Playing jazz well on trombone requires a number of skills including:
- a certain level of technical facility on the horn
- fluency with the many flavors and keys of scales
- a knowledge of harmony and chord progressions
To build these skills requires coordination between your ear and your arm. To put it another way, the skill of jazz improvisation demands that you play what your “inner” ear hears. This is the opposite of rote patterns. Now, nothing wrong with having patterns under your belt but use them as a way to launch you into fresh new melodic ideas. This is a tip for developing your “inner” ear/arm coordination.
Play an easy short phrase. You could play the first four bars of Rochut #1, or the first four bars of the jazz standard “Never be Another You”, or even the first short phrase of Happy Birthday. Then play any note other than the first note of the original phrase you played – and play the phrase starting on that note. For example, the first note of Happy Birthday starts on the fifth of the tune, so whatever note you choose to begin with, that determines the fifth of the new key. Now play Happy Birthday in that new key starting on that note.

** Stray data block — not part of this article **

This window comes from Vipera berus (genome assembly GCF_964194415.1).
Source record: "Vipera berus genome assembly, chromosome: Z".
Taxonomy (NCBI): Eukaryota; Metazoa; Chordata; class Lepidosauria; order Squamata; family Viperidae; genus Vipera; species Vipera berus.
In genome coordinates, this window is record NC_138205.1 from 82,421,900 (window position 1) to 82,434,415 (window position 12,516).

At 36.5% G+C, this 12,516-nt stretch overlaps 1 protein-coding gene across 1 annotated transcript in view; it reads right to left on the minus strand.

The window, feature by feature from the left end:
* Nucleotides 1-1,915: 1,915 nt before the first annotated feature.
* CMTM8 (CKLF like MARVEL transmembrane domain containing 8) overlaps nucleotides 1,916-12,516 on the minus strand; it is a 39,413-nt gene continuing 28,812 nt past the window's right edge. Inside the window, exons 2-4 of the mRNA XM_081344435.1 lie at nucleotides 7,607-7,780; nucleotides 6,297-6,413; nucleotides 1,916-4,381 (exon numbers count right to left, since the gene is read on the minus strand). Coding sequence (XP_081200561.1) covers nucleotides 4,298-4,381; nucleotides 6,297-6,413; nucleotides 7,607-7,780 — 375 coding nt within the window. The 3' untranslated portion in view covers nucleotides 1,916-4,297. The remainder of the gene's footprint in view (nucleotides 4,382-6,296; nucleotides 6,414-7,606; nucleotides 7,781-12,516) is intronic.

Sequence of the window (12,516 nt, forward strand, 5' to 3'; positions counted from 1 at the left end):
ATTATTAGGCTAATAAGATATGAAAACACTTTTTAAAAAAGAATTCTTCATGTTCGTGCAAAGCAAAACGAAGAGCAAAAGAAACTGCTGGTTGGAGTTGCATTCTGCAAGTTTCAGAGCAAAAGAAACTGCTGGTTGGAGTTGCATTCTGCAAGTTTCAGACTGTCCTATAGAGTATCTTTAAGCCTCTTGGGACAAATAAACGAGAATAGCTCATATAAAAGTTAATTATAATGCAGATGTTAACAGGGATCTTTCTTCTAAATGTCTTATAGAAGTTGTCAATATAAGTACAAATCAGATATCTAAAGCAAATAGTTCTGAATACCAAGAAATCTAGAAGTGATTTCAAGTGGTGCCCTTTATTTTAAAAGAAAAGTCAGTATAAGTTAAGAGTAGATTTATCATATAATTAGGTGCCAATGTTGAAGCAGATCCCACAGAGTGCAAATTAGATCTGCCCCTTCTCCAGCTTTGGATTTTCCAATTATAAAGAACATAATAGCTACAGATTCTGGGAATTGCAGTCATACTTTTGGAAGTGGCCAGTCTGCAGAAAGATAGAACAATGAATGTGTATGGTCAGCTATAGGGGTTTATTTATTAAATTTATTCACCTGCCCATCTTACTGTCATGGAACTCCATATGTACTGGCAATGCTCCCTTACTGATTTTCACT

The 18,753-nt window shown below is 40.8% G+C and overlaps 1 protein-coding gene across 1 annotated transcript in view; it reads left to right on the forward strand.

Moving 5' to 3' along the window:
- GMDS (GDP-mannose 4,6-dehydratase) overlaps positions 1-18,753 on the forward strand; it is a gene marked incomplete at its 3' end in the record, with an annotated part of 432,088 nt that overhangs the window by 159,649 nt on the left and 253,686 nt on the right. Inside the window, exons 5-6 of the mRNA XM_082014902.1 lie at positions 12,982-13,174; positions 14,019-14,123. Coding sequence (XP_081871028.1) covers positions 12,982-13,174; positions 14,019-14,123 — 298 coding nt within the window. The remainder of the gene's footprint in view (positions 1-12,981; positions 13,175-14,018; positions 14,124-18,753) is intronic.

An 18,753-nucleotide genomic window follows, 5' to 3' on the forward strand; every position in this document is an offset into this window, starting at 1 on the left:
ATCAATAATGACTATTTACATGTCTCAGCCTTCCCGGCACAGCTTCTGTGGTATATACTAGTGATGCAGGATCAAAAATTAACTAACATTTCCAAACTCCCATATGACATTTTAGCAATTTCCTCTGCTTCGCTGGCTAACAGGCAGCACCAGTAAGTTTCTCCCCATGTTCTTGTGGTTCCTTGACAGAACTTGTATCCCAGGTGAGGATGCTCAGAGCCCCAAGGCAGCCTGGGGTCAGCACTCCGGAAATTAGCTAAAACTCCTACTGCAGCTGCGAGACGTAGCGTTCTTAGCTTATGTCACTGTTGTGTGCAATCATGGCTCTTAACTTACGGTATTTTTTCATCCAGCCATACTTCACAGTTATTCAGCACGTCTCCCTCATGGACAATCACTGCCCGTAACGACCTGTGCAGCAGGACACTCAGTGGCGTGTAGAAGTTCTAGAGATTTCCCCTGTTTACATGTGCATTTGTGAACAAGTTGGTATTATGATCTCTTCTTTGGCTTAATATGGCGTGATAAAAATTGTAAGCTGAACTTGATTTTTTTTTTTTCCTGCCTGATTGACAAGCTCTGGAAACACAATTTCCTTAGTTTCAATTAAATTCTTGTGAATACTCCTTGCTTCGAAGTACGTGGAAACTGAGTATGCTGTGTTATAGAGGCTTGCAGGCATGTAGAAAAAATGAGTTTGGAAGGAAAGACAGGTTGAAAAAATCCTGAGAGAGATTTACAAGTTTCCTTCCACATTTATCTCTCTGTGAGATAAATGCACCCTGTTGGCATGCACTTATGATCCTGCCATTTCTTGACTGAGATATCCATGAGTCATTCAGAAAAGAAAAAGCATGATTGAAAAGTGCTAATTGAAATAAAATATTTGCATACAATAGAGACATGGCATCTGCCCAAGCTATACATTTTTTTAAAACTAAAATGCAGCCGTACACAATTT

Start on that random note and play whatever phrase you choose in all 12 keys and in whatever octaves you can reach. You can vary the exercise by going up or down chromatically, in whole tones, in the circle of fifths or randomly. And it really doesn’t matter what melody you choose as long as it’s in your ear well enough to do this. If you’re some musical genius that can hear a melody for the first time and transpose it by ear in every key immediately, you probably don’t need to do this in the first place. Bravo!
As you develop your facility for hearing and playing phrases in various keys, choose longer and more difficult phrases. For example, play phrases from Bach Cello Suites or the first four bars of Chick’s tune Windows, or the first phrase of Freedom Jazz Dance. Do this exercise with a friend who plays piano or guitar. Hear his or her ability to play the changes rapidly moving from key to key. Have them choose a key on a standard tune, and give yourself the challenge of picking it up and playing it quickly.
I promise if you do this exercise on a regular basis, your jazz improvisation fluency will go through the roof! Try it and let me know.